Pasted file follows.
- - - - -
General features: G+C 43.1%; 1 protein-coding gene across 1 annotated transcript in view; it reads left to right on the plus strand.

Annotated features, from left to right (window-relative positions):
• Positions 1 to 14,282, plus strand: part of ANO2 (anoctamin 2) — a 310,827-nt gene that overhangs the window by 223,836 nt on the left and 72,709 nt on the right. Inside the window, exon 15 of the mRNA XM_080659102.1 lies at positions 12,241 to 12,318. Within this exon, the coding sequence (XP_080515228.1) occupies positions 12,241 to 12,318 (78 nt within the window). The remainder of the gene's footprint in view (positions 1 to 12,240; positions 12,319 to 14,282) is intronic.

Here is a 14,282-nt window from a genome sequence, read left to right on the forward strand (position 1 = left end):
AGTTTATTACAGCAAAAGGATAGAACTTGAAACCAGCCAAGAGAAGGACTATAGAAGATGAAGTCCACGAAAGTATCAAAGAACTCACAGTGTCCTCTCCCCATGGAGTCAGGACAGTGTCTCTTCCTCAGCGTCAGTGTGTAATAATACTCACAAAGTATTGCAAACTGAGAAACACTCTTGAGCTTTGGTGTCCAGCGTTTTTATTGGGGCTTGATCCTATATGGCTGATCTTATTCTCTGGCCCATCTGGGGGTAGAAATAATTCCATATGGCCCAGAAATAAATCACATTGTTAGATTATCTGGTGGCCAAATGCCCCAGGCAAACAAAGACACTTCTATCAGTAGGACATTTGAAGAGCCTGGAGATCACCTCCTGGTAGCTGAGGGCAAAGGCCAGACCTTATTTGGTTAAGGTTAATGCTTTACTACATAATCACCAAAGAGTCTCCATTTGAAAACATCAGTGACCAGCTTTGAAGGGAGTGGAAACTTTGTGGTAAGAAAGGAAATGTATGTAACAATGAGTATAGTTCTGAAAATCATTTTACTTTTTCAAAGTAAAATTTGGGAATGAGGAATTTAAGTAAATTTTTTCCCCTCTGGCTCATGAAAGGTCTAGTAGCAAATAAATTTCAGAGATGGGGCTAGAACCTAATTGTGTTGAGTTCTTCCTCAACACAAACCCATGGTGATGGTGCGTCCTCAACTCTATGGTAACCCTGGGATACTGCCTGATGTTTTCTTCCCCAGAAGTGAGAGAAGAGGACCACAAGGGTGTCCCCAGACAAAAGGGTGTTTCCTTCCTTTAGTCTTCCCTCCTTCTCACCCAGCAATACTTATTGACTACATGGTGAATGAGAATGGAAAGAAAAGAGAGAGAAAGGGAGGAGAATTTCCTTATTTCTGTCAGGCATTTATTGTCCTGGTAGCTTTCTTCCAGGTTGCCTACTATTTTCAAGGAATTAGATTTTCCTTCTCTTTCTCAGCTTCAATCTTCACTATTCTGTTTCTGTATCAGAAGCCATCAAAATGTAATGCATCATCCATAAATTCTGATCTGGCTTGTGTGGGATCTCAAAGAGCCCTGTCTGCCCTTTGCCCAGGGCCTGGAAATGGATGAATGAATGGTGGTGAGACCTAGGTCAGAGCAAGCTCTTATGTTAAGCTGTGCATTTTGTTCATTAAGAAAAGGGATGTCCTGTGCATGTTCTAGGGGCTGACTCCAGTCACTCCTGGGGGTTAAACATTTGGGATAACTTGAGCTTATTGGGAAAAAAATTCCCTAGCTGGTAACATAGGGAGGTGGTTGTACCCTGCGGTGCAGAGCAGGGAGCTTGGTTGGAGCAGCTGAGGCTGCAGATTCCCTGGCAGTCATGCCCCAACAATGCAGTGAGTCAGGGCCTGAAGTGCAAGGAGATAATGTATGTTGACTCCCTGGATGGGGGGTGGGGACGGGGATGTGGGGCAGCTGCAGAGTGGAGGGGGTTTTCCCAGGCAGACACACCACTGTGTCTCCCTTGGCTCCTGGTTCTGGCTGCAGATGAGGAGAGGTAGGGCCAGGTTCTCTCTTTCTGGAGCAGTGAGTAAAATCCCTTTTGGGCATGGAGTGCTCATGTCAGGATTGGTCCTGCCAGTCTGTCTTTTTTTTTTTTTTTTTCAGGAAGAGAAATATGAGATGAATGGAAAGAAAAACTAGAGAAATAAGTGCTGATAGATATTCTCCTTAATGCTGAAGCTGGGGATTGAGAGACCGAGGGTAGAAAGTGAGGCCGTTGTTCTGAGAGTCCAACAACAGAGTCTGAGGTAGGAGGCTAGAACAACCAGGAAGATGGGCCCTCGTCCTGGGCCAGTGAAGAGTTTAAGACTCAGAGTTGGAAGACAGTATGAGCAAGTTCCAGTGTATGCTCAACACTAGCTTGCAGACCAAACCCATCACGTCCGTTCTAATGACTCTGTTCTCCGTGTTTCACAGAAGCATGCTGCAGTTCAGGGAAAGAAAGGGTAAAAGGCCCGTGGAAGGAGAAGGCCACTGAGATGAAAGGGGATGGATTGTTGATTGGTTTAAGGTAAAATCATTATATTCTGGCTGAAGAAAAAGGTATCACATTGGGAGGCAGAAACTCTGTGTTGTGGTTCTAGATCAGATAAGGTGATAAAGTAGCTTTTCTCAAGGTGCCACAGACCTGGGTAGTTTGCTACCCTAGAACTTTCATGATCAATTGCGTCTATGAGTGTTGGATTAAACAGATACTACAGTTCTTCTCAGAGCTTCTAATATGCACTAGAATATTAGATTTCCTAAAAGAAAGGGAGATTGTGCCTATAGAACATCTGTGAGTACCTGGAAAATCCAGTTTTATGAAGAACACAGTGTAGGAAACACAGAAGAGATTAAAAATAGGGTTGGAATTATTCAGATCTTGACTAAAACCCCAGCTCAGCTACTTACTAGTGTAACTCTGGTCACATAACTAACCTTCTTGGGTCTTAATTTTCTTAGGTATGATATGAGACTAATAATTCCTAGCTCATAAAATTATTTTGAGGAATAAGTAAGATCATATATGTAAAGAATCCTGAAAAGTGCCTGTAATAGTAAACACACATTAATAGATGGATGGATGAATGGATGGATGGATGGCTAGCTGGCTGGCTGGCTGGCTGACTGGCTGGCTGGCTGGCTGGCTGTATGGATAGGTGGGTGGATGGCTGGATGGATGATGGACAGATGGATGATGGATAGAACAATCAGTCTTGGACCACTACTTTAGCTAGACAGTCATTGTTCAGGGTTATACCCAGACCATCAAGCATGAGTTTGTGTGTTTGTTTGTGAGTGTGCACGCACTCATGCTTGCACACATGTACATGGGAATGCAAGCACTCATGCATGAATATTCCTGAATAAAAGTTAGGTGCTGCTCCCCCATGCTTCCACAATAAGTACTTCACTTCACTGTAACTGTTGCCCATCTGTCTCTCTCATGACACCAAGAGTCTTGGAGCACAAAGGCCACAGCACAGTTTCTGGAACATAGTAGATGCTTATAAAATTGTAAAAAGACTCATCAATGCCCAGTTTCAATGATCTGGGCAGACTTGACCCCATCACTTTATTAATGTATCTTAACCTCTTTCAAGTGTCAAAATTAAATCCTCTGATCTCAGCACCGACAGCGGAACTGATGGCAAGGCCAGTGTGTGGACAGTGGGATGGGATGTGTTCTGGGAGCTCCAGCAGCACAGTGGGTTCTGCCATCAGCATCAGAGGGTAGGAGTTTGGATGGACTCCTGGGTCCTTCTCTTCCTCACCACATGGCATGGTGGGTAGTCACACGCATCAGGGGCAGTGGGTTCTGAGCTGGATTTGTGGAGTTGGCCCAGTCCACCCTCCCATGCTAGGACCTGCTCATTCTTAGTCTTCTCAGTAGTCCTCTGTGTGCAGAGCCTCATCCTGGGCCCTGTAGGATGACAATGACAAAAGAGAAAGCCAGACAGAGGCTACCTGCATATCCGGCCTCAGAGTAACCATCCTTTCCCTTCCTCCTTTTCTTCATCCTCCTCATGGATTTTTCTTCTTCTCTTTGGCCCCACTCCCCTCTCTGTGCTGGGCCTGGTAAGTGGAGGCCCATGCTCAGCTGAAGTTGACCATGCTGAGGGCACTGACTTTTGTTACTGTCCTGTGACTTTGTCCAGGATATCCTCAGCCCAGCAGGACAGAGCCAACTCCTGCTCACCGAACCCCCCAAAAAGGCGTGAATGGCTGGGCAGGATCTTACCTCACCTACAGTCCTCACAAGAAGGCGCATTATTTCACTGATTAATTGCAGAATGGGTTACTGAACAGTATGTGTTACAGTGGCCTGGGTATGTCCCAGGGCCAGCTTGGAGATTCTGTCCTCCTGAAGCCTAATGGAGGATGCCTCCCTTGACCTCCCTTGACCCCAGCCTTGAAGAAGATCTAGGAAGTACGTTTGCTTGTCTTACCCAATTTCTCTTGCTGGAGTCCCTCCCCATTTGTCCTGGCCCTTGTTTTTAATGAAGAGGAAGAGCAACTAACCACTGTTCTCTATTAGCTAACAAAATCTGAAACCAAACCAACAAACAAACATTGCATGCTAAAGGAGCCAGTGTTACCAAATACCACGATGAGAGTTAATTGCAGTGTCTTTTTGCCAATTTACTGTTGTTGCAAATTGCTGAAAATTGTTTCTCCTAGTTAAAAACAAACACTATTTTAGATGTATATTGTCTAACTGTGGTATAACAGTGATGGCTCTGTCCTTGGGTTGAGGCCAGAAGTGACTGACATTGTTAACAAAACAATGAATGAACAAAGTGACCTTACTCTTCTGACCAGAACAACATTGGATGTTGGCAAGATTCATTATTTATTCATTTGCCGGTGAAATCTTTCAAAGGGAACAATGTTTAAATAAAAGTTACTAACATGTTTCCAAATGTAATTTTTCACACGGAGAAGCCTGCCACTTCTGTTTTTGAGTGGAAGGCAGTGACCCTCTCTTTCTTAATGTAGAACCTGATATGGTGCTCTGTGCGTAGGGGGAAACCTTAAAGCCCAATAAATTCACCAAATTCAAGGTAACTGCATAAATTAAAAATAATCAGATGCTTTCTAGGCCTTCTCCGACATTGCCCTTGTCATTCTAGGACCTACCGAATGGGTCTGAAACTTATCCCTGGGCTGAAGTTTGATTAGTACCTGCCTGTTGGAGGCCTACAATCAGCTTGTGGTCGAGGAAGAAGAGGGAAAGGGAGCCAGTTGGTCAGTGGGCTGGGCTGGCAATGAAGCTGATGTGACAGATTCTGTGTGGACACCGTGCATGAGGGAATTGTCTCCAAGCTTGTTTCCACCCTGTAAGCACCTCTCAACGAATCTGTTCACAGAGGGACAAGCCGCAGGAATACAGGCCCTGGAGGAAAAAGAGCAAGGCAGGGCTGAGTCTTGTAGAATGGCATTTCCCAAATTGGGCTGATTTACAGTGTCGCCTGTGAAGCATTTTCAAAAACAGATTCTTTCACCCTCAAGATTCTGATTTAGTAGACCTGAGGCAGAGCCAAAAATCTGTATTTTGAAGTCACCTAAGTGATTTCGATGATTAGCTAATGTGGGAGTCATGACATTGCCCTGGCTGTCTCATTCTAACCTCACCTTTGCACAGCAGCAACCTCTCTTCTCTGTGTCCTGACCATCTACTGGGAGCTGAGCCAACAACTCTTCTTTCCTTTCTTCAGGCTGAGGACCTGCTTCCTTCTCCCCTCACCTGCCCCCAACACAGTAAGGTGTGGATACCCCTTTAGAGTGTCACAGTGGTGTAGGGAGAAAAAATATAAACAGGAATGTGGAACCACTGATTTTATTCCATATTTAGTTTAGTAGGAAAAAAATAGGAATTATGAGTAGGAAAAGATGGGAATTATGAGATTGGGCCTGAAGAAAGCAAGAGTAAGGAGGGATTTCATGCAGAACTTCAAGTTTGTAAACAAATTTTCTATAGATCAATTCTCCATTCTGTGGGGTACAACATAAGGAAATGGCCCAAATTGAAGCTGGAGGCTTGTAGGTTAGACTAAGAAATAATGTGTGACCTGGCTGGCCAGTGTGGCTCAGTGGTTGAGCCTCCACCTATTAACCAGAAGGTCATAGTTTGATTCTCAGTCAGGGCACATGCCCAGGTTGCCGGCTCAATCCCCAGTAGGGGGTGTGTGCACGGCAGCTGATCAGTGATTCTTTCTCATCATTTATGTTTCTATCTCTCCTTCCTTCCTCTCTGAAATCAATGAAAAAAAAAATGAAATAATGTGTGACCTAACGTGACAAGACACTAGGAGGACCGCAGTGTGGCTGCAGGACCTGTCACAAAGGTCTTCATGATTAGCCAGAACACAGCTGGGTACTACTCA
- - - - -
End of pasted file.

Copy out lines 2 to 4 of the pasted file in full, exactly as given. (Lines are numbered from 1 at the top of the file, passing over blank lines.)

Annotated features, from left to right (window-relative positions):
• Positions 1 to 14,282, plus strand: part of ANO2 (anoctamin 2) — a 310,827-nt gene that overhangs the window by 223,836 nt on the left and 72,709 nt on the right. Inside the window, exon 15 of the mRNA XM_080659102.1 lies at positions 12,241 to 12,318. Within this exon, the coding sequence (XP_080515228.1) occupies positions 12,241 to 12,318 (78 nt within the window). The remainder of the gene's footprint in view (positions 1 to 12,240; positions 12,319 to 14,282) is intronic.

Here is a 14,282-nt window from a genome sequence, read left to right on the forward strand (position 1 = left end):